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Practice What You Preach


Finding the right partner in business can sometimes be very objective: Who fulfills orders on time? Who offers the lowest price? Who provides constant customer support? Without a doubt, those metrics are important. But sometimes, the comparisons need to stretch beyond the tangible. Here’s something to consider when choosing your next vendor (for example, your next branding agency): do they practice what they preach?

How We Do It

This isn’t going to be a blog post about hypocrisy. It’s about how I’ve learned that adopting what you advocate is really a win-win all around. In our almost-30 years as a company, Big has made a point of being our own customer. That means we adopt the same tools and processes that we recommend to our clients. For example, each year, we develop a marketing plan for ourselves and map out what the next 12 months will look like. We determine what brand development and management initiatives we’ll take on and break them down by audience, tactics, timing and spend. If you ask around to other agencies, chances are not many are as disciplined as this­—even though that’s certainly what they’d encourage their clients to be.

But one of the main ways we practice what we preach is by constantly evaluating our own brand. Don’t confuse this with agencies who say, “we’re always thinking about our brand,” meaning it’s a passing thought and not much more. We’re talking about a formal, comprehensive study. In fact, we’re going through our latest brand assessment right now. The last time we did this type of analysis was about six years ago (which is in line with the recommendations we give our clients).

We put Big through the same process each of our clients goes through: internal and external interviews, developing brand attributes, mood boards, customer experience mapping. And we ask ourselves the same questions: Does our identity coincide with our customers? Is our brand reflective of the service and product we’ve been offering? We also make the study as blind as possible. To that end, we hire outside people to gather the data, and I do my best to distance myself from the proceedings so I can’t exert influence and the findings can be truly objective. After all, in this case, I’m a client, not a Creative Director or agency president. Speaking of being a client, does this take time? Yes. Does it cost money? Yes. To be honest, we put in about the same hours and spend the same money on this process as a client would—but that’s what practicing what you preach is all about. And you know what? It’s worth it. Because each time Big has gone through this exercise, we’ve come away with huge takeaways—not only for our brand itself, but also about the process and our clients’ perspectives.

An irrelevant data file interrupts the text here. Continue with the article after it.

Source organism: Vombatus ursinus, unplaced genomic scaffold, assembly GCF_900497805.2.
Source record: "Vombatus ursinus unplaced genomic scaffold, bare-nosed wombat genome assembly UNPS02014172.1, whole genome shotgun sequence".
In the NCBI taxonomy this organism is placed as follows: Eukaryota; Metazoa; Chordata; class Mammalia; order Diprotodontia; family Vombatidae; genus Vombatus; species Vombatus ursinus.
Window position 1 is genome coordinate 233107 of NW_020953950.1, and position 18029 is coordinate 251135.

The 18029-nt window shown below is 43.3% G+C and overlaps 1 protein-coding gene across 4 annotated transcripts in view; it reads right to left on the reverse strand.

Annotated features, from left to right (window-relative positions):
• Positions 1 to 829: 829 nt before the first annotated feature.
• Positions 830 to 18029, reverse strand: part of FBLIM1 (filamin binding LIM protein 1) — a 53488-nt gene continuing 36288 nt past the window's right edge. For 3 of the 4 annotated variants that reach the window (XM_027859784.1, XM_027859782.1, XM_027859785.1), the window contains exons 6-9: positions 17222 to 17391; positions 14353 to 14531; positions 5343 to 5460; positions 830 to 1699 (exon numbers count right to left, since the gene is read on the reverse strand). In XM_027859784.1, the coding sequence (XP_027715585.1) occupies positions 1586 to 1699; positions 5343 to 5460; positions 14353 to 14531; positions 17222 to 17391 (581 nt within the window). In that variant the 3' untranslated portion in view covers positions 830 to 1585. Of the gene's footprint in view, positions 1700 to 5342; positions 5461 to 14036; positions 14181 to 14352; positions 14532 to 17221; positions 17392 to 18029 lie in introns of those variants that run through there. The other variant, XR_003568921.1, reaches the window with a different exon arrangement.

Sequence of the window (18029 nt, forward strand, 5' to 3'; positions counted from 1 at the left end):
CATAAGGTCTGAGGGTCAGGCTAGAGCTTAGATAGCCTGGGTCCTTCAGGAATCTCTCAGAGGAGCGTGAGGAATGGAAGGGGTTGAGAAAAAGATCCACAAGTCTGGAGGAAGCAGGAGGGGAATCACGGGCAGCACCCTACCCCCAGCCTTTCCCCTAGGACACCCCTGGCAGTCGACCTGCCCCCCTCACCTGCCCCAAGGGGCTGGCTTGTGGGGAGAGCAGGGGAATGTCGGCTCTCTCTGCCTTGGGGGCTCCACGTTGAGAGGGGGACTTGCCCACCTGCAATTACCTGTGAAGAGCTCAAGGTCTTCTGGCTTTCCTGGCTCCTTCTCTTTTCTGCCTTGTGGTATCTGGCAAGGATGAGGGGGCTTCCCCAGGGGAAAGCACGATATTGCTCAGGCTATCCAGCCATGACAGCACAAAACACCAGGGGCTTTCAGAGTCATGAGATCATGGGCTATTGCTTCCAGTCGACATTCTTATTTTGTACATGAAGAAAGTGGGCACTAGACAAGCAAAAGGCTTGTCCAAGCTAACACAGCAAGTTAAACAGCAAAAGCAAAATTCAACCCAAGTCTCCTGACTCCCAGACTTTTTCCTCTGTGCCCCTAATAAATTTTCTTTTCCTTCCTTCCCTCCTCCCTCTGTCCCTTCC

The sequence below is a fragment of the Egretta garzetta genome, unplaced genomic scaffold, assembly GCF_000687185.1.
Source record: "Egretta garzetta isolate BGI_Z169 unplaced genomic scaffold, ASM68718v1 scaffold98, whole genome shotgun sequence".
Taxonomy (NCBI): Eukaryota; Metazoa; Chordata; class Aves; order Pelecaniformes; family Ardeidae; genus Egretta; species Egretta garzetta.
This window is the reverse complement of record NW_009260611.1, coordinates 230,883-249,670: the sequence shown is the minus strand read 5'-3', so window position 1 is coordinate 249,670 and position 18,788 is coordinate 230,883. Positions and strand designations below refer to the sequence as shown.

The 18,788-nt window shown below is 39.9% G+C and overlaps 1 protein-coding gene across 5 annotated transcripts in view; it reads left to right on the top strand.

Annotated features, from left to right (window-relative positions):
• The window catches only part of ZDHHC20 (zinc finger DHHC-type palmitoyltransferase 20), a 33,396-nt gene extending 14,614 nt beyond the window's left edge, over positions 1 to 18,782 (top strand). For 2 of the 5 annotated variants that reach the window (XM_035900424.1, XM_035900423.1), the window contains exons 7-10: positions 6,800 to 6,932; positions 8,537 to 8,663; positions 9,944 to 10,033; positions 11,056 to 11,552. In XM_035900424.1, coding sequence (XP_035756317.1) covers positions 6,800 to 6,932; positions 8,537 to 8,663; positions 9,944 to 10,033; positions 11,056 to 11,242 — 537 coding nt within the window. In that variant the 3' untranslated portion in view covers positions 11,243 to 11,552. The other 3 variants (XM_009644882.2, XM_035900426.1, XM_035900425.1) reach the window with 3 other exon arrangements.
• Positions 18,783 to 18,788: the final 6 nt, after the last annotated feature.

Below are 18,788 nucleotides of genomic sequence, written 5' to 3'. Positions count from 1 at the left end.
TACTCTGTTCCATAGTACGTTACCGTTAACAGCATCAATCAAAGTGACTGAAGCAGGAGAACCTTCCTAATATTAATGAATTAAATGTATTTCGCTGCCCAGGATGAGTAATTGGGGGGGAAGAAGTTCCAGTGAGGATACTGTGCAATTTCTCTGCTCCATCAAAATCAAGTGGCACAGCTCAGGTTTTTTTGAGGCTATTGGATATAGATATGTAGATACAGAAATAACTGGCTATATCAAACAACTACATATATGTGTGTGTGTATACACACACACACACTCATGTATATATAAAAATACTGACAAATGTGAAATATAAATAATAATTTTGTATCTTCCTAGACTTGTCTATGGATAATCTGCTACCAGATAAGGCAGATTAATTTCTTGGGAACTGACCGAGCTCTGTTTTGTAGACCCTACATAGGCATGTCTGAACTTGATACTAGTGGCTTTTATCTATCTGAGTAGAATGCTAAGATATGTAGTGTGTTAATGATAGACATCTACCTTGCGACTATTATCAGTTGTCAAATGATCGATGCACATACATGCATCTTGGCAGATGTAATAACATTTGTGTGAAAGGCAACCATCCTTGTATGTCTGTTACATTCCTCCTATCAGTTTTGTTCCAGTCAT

Benefit #1: Relate to the Customer

In a lot of cases, our customers start out somewhat reluctant to do a brand assessment because they don’t think there’s anything wrong with their brand. Plus, they have apprehensions about the cost, time and everything else that’s involved. What’s great about Big doing our own brand evaluation is that it gives us a renewed appreciation for the journey we take our clients on. We have the same emotions and experiences, and now we can really empathize with them. That builds the relationship with all of our clients. When they share their doubts and concerns, we can share what we felt when Big went through the process. It gives it a level of relatability. And suddenly, our encouraging them to do a brand reassessment feels a lot less like a pitch and a lot more sincere.

Benefit #2: Show Confidence in Your Product

Almost any company or organization would benefit from the principle of practicing what you preach. It’s a very easy way to show your customers that there’s value in your services or products. After all, would you trust a hair-growing tonic that was being peddled by a bald guy? Or would you believe that Chevy was the best car manufacturer if the salesperson who told you that drove off the lot in a Ford? Probably not. Why? Because they’re not demonstrating that they believe in the product, or that it works. Nothing shows you have confidence in your product more than using it yourself.

Benefit #3: Learn From the Process

Plus, by using your own product or service, you find the good and the bad—what works and what doesn’t. It’s why companies do Beta testing. No one knows your product or service better than you, so you’re in the best position to identify successes and failures and grow from them. Over Big’s history, we’ve done plenty of tweaking to our own process after we’ve tried it out internally and seen an opportunity to do it better. Sure, we could learn from watching the effect on our clients, but it feels wrong to use paying customers as guinea pigs, right?

Practice What You Preach Is a Best Practice

When Big makes a recommendation, know that it’s something we’ve already tried—on ourselves. We truly believe practicing what you preach is good values and good business. So why not try finding ways in your own org to do it? And look for partners who do it, too. It may be a stretch to say practice makes perfect, but we’re convinced when you practice what you preach, it at least makes better. Much, much better.